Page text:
OCEANPORT -- It was supposed to be the first of its kind in New Jersey: a lounge at Monmouth Park racetrack where people could legally bet on sports games -- just like they do in Las Vegas.
Four years after it was built, not a single bet has been placed. The lounge at the Oceanport track has been operating as a sports bar instead as the state's effort to legalize sports betting at racetracks and casinos has been held up in a lengthy court battle.
But that could soon change. The U.S. Supreme Court is scheduled to hear oral arguments in the case Dec. 4, and experts and officials say the scales finally appear to be tipping in New Jersey's favor.
"Anybody watching from the sidelines can see the writing on the wall," said Daniel Wallach, a gaming and sports law attorney with Becker & Poliakoff in Fort Lauderdale, Florida.
A ruling is not expected for months after the arguments -- likely in the spring, possibly as late as June.
But racetrack and casino operators are so confident that they're already making preparations.
Monmouth Park CEO Dennis Drazin said the sports betting lounge -- a $1 million partnership with British bookmaker William Hill -- could be up and running with kiosks and tellers within weeks after the decision.
Drazin said there are also plans to expand the lounge it into the grandstand and open a full-scale Las Vegas-style sportsbook.
Eighty miles south, MGM announced last week that it will soon begin construction on a $7 million sportsbook at the Borgata casino in Atlantic City. And more casinos are likely to follow.
"The Atlantic City casinos can't wait until April to get their plans in order," Wallach said. "They have to prepare now. This controversy is rounding third base right now. It's almost over."
Of course, none of this is a sure bet. After New Jersey voters approved sports betting in a 2011 referendum, a group of college and professional sports leagues -- the NCAA, NFL, NBA, MLB, and NHL -- successfully sued to stop Gov. Chris Christie's administration from implementing it.
Their argument: Not only does sports betting hurt the integrity of their games, it also violates the 1992 Professional and Amateur Sports Protection Act, which bans such wagering in all but four states.
A number of courts have ruled against New Jersey. But the Supreme Court unexpectedly took up the case, even after the U.S. solicitor general in President Donald Trump's administration advised the court to pass on it.
State Sen. Raymond Lesniak, D-Union, the New Jersey lawmaker who has spent years pushing for sports betting, said the nation's highest court "sent a clear message" by ignoring the solicitor general.
"I don't believe they would have done that only to knock it down," Lesniak said.
But even if the court sides with the state, it's unclear what its ruling will be. New Jersey is arguing the federal ban violates the Tenth Amendment of the U.S. Constitution by allowing some states to allow sports betting while banning others.
Thus, experts say, the court could decide to overturn the federal ban completely.
Bill Pascrell III, a lobbyist who has also spent years on the fight, said it helps that Trump recently appointed Neil Gorsuch to the court because Gorsuch is an advocate for states' rights.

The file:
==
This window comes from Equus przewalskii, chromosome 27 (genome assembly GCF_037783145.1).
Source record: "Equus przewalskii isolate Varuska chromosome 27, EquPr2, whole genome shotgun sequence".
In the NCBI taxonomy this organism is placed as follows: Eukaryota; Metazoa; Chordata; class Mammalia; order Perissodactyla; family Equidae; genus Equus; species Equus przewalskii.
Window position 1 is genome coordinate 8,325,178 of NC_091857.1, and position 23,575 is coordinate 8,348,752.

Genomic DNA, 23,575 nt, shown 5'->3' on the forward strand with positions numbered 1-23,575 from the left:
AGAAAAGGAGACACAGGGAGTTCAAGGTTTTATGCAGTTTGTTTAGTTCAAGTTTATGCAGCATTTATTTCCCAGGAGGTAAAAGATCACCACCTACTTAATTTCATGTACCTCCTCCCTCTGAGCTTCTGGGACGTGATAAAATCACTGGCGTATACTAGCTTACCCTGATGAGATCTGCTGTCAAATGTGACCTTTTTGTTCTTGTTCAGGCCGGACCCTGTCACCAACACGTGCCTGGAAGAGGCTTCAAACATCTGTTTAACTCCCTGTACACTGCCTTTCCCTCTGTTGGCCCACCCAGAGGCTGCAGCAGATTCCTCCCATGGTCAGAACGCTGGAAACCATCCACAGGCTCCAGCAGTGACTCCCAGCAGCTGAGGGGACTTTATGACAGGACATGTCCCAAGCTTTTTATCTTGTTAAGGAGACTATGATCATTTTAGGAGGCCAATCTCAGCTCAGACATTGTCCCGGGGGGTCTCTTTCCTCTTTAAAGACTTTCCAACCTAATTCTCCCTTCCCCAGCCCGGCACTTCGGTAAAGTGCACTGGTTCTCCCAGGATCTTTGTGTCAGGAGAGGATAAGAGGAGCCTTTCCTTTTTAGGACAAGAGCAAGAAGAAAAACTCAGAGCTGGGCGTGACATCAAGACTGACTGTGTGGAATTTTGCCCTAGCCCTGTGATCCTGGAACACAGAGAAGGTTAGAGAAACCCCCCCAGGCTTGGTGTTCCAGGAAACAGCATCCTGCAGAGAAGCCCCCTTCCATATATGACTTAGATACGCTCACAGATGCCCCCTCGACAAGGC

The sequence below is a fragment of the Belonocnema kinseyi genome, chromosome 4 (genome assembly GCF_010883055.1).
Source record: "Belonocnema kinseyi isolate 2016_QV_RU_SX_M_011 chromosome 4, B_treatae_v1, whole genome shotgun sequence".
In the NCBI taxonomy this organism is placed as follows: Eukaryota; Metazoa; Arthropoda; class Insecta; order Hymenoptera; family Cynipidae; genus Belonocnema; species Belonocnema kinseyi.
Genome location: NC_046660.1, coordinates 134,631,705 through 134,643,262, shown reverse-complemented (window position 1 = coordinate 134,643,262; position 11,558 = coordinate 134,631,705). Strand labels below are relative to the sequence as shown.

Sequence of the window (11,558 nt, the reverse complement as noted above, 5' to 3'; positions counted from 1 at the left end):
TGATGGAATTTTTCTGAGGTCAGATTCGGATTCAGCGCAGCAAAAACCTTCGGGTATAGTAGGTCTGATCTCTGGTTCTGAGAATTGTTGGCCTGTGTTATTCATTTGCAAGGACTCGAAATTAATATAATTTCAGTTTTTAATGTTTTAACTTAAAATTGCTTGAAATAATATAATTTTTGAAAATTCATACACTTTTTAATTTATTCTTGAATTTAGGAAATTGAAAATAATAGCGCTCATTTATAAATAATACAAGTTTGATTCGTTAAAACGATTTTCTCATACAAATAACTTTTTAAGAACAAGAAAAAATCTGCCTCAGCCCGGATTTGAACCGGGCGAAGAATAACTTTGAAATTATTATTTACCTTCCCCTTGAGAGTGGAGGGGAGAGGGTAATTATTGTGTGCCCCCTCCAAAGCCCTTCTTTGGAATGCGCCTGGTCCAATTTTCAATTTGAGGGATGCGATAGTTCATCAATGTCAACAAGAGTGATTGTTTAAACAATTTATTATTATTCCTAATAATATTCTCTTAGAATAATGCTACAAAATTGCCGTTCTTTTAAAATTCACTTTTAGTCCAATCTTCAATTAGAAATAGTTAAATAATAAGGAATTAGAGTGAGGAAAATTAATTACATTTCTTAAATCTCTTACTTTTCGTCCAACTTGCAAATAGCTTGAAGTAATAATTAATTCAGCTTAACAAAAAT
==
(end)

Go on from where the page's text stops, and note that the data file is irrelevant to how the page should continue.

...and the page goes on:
But Wallach said it's more likely the court will allow New Jersey to institute its latest plan: to repeal state laws banning sports betting to permit the wagering at racetracks and casinos.
That means there would be no state regulation. The tracks and casinos would create their own regulatory process instead.
Such a scenario, Wallach said, would likely "carve out an East Coast monopoly (on sports betting) for New Jersey until Congress changes the landscape."
That's because while experts have long predicted New Jersey's case will spur other states to legalize sports betting, Wallach said they might think twice should that ruling occur.
"You're talking about a state repealing criminal prohibitions governing sports betting," Wallach said. "Who else besides New Jersey would be willing to do that?"
And if the court sides with the sports leagues? U.S. Rep. Frank Pallone, D-11th Dist., said he's already drafted a bill that would overturn the federal ban and allow states to set up sports betting and online gambling if they choose, as long as it's regulated.
For that to become law, Pallone would need Congress to approve it and Trump to sign it.
But Pallone said his colleagues are "coming on board more" than they used to on this issue.
Proponents' main argument is that sports betting is already taking place in the U.S. illegally, often run by organized crime.
Americans bet up to $60 billion annual on sports via offshore websites and bookmakers, according to Eilers & Krejcik Gaming.
Drazin said that money could give a serious boost to New Jersey's horse-racing industry, which has been struggling in recent years after losing state subsidies.
"Sports betting for us is survival here at Monmouth Park," the track's CEO said.
Atlantic City has also struggled in recent years, thanks to a string of casinos closing.
Whatever happens, the ruling will likely occur after Christie, a major proponent of sports betting, leaves the governor's office Jan. 16. But Pascrell, the lobbyist, said incoming governor Phil Murphy is also on board.
Murphy's spokesman did not immediately return a message seeking comment.
"This has been a long, long road," Pascrell said. "But I have never been more confident of the outcome. The stars are aligned."
The Associated Press contributed to this report.